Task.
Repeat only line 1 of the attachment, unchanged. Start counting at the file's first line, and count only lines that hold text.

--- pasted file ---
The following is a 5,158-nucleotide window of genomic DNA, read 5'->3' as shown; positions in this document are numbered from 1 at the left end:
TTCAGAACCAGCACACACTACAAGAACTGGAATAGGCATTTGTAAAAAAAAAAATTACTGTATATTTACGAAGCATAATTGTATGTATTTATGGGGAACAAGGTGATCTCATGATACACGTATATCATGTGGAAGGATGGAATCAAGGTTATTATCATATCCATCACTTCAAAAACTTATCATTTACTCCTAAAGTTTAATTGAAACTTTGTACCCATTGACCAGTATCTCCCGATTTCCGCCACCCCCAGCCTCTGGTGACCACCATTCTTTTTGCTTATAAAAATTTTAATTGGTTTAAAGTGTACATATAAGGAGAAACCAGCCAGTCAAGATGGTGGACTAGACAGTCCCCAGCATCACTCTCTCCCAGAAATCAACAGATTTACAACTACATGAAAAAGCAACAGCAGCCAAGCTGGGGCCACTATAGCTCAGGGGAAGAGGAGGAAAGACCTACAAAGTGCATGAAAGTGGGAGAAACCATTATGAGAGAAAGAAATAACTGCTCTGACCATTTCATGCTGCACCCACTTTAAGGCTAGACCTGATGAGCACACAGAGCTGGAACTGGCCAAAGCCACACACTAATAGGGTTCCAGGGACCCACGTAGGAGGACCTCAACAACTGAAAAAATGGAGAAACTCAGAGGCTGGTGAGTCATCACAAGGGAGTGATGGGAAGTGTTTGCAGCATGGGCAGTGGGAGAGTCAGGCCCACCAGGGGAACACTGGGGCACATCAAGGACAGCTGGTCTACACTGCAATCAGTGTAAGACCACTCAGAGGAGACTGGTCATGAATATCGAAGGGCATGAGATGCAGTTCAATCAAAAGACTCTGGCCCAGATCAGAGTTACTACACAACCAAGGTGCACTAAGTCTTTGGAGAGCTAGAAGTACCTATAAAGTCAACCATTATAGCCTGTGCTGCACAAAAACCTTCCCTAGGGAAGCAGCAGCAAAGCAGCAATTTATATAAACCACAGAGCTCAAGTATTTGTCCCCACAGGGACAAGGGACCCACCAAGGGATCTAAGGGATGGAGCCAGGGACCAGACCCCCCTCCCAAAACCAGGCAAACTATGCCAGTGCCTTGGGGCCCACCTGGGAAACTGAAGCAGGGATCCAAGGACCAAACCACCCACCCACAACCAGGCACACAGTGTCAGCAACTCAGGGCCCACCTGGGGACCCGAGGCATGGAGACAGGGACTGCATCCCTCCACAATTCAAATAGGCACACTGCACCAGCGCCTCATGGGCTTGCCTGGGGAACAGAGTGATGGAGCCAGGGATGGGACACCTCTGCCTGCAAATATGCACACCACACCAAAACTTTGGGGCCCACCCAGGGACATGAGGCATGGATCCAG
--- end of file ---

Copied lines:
The following is a 5,158-nucleotide window of genomic DNA, read 5'->3' as shown; positions in this document are numbered from 1 at the left end: